I would like to know what recipes you would use our canned chicken for–other than soup.

      1. Pasta and chicken alfredo sauce is my favorite; chicken salad; pesto chicken and pasta; chicken with pasta and tomato sauce and mozzarella cheese to name a few. Enchiladas.

  16. Hello,

    I am currently in the process of canning chicken. My question is did you remove the skin from the chicken when you deboned them and added them to the jar?

  17. I was wondering do you have to add so much liquid? I was planning on canning individual servings of canned meat for my husband who is a weekly truck driver and I pack him a crate of food and would love to stop buying canned meat and make my own for him but he would not be able to take cans if I have to put that much liquid. I love all these ideas, I must admit I have not canned anything yet but plan on starting with some clementines and orange marmalade this weekend and want to keep going from there.

    1. You actually don’t need to add any liquid at all. It will make it’s own broth. It’s pretty concentrated, so you could always add water when using the meat and broth.

  18. I’ve canned chicken for the past 2 years. The first year I put legs and thighs in each quart jar, added some carrots, celery and onion then pressure canned it and it was good. The second year I baked the chicken,for 25 min, then placed it in quart jars with added celery, carrots and onions. It tasted better, baking the chicken enhanced the flavor. I tried it also by deboning the chicken but I think the bones added extra flavor to the contents. If you have a larger family (just 2 of us now) I would debone the chicken to increase the volume of chicken.

    This year I want to try beef. any suggestions??????

  19. I love having chicken ready to go in my pantry. But, I can the jar full of chicken then top it off with broth. Then I can the broth that’s leftover. It’s so good to use in soups and stews. I also can beef tips, cubes, and roasts–they are delicious. Thanks for a great site!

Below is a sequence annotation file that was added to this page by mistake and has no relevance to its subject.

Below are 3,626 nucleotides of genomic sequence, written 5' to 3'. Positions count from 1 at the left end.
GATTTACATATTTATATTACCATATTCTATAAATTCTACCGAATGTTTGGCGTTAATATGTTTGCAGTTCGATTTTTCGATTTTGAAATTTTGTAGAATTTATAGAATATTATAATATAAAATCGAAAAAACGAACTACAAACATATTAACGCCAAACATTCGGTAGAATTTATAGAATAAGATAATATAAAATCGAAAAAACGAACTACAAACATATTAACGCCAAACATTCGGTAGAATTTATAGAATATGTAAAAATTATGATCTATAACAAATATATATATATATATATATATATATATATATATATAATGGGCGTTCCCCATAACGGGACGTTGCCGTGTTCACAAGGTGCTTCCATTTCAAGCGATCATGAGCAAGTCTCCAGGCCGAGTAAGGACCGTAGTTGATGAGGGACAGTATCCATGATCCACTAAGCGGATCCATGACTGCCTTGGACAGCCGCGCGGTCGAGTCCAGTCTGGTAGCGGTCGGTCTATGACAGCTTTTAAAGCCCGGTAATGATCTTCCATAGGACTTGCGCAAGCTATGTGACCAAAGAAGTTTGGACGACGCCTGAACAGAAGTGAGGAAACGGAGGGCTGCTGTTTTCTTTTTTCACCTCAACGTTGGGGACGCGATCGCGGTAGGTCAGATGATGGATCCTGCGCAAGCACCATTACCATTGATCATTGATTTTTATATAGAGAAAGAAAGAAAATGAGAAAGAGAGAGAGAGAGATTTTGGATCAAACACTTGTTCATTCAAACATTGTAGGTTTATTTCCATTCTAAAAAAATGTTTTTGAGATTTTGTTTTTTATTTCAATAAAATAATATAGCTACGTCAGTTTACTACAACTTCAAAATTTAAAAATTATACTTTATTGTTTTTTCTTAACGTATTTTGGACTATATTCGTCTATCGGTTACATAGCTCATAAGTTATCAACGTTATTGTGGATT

20. You don’t actually have to pre-cook your chicken to can it! I’ve done both, and the results are pretty similar. Just cut up your chicken into serving pieces, add some salt, and process for the same amount of time. We rotate our flock of 12 for 2 years, so each fall we have 12 layers to butcher and process. The first year, I cooked and canned, this past year, I did the “raw” pack method. You don’t even have to add liquid, just salt if want. When the pressure canning is complete, you have cooked (on the bone) chicken and about half a canning jar of broth.Don’t freak out, your canned goods do not need to be covered in liquid to be safe. It’s easy to debone the meat once you open the canning jar. It practically slips off. One note to those who have not canned meat before, it does smell kind of funky, but tastes great! We use it for soup/ mexican food, pretty much anything that you’d use precooked chicken meat for. And it makes the 2 year old layers pretty tender too!

  21. this is the ost awesome website1 sounds crazy maybe but the name got me first because I love Little House on the Prairie! My kids aways laugh at me but I think we all need to go back to those values they had then. canning was a way of life . Eat what you grow or starve. No GMO”S or other stuff n he food. Thank you!!!

  22. i have been canning veggies for years, but never meat. been reading about canning chicken. one book said you only put 2-3 inches of water in the pressure canner ? i always completely cover the jars when i can veggies. which is right for canning chicken?

    1. When using a pressure canner (no matter what you are pressure canning) you only place a few inches into the bottom of the canner (how much will depend on your model of canner). The water is needed to build up pressure, not cover the jars like when you are water bath canning. I highly recommend the book Putting Food By to learn more about canning practices.

  23. Hi! Im new to the site and loving it! I’m wondering two things… 1- can you can plain chicken (with no liquid) like you can get at the store, but without the added stuff. And 2-(unrelated) can you freeze plain cucumbers with the brine? Maybe like you did with summer squash? Thanks so much!!

  24. 1 of my quarts of chicken lost about 1 1/2 inch of broth. Lid sealed buy some chicken uncovered by broth. Will it be safe to use?

    1. Yes it is safe… You probably did not leave enough head space and had some leakage during canning. I never used to measure my head space, but had this happen so often that I have started measuring each jar with one of those handy head space tools. I like the look of everything being uniform on the shelf!

  25. Hello 🙂 I stumbled upon your book at the local library. I was excited to read it and look at your blog. I got an Amazon gift card for Christmas and decided to buy the pressure canner that you highlight in your blog for canning chicken. I am so excited to start canning with it. I’ll let you know how it goes 😉